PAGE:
Please do not misread the title of this post!
Compounds targeting the Nociceptin receptor (or NOP) could provide the Parkinson’s community with novel treatment options in the not-too-distant future.
In pre-clinical models of Parkinson’s, compounds designed to block NOP have demonstrated neuroprotective properties, while drugs that stimulate NOP appear to be beneficial in reducing L-dopa induced dyskinesias.
In today’s post we look at exactly what NOP is and what it does, we will review some of the Parkinson’s-based research that have been conducted so far, and we will look at what is happening in the clinic with regards to NOP-based treatments.
On the surface of every cell in your body, there are lots of small proteins that are called receptors.
They are numerous and ubiquitous.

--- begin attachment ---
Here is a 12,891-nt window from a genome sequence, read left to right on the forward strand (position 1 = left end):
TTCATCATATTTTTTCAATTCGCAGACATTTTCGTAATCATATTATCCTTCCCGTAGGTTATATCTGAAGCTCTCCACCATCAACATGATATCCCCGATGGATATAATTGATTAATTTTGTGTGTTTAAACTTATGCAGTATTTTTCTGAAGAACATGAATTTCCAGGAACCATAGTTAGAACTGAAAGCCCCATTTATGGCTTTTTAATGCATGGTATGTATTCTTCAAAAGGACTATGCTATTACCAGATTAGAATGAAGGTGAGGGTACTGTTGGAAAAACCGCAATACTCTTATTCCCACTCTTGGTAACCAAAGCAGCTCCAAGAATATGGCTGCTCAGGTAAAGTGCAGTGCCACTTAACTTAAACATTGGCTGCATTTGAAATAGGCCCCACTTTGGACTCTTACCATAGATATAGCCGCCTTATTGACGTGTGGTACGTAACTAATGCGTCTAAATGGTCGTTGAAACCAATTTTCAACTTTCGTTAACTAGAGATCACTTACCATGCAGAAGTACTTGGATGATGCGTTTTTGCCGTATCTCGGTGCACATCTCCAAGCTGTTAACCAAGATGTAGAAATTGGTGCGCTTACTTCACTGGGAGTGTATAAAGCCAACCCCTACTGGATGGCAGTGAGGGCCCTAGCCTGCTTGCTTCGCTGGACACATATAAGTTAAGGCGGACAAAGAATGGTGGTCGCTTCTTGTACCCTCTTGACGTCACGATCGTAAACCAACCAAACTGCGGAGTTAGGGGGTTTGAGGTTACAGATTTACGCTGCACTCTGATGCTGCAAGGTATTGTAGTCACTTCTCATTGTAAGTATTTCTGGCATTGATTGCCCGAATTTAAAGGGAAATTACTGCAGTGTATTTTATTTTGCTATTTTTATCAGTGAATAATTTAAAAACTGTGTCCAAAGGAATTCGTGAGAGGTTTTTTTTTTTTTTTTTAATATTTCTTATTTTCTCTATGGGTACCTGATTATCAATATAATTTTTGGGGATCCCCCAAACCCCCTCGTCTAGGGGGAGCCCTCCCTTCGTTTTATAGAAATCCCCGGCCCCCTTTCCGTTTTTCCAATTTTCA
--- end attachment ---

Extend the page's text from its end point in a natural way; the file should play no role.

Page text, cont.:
And they function act like a ‘light switch’ – allowing for certain biological processes to be initiated or inhibited. All a receptor requires to be activated (or blocked) is a chemical messenger – called a ligand – to come along and bind to it.
An example of a receptor on a cell. Source: Droualb
Each type of receptor has a particular structure, which is specific to certain shaped ligands (the chemical messenger I mentioned above). These ligands are floating around in the extracellular space (the world outside of the cell), having been released (or secreted) by other cells.
And this process represents one of the main methods by which cells communicate with each other.
By binding to a receptor, the ligand can either activate the receptor or alternatively block it. The activator ligands are called agonists, while the blockers are antagonists.
Agonist vs antagonist. Source: Psychonautwiki